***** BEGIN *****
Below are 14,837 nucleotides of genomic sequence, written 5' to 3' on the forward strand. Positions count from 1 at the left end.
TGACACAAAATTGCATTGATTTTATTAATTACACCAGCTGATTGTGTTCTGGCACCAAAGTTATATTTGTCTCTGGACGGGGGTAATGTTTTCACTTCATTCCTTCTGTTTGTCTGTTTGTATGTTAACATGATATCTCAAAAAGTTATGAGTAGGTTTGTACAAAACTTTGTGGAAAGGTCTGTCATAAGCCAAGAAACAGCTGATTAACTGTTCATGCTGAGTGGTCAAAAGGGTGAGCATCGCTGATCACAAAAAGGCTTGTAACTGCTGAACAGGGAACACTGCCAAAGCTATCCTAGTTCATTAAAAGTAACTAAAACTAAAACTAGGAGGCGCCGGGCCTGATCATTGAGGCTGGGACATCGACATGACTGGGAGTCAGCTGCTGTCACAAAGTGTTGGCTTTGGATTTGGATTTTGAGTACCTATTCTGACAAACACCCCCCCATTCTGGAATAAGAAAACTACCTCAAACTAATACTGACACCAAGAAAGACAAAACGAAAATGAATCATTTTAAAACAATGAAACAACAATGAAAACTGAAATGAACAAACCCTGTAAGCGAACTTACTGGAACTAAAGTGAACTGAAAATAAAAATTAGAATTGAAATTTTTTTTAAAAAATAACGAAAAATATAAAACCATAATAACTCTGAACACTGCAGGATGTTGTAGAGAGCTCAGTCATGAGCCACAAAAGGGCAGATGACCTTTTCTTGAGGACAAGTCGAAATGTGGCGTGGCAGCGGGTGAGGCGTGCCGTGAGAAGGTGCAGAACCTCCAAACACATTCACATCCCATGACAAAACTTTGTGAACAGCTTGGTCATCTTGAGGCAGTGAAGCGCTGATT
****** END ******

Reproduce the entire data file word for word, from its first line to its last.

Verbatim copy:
Below are 14,837 nucleotides of genomic sequence, written 5' to 3' on the forward strand. Positions count from 1 at the left end.
TGACACAAAATTGCATTGATTTTATTAATTACACCAGCTGATTGTGTTCTGGCACCAAAGTTATATTTGTCTCTGGACGGGGGTAATGTTTTCACTTCATTCCTTCTGTTTGTCTGTTTGTATGTTAACATGATATCTCAAAAAGTTATGAGTAGGTTTGTACAAAACTTTGTGGAAAGGTCTGTCATAAGCCAAGAAACAGCTGATTAACTGTTCATGCTGAGTGGTCAAAAGGGTGAGCATCGCTGATCACAAAAAGGCTTGTAACTGCTGAACAGGGAACACTGCCAAAGCTATCCTAGTTCATTAAAAGTAACTAAAACTAAAACTAGGAGGCGCCGGGCCTGATCATTGAGGCTGGGACATCGACATGACTGGGAGTCAGCTGCTGTCACAAAGTGTTGGCTTTGGATTTGGATTTTGAGTACCTATTCTGACAAACACCCCCCCATTCTGGAATAAGAAAACTACCTCAAACTAATACTGACACCAAGAAAGACAAAACGAAAATGAATCATTTTAAAACAATGAAACAACAATGAAAACTGAAATGAACAAACCCTGTAAGCGAACTTACTGGAACTAAAGTGAACTGAAAATAAAAATTAGAATTGAAATTTTTTTTAAAAAATAACGAAAAATATAAAACCATAATAACTCTGAACACTGCAGGATGTTGTAGAGAGCTCAGTCATGAGCCACAAAAGGGCAGATGACCTTTTCTTGAGGACAAGTCGAAATGTGGCGTGGCAGCGGGTGAGGCGTGCCGTGAGAAGGTGCAGAACCTCCAAACACATTCACATCCCATGACAAAACTTTGTGAACAGCTTGGTCATCTTGAGGCAGTGAAGCGCTGATT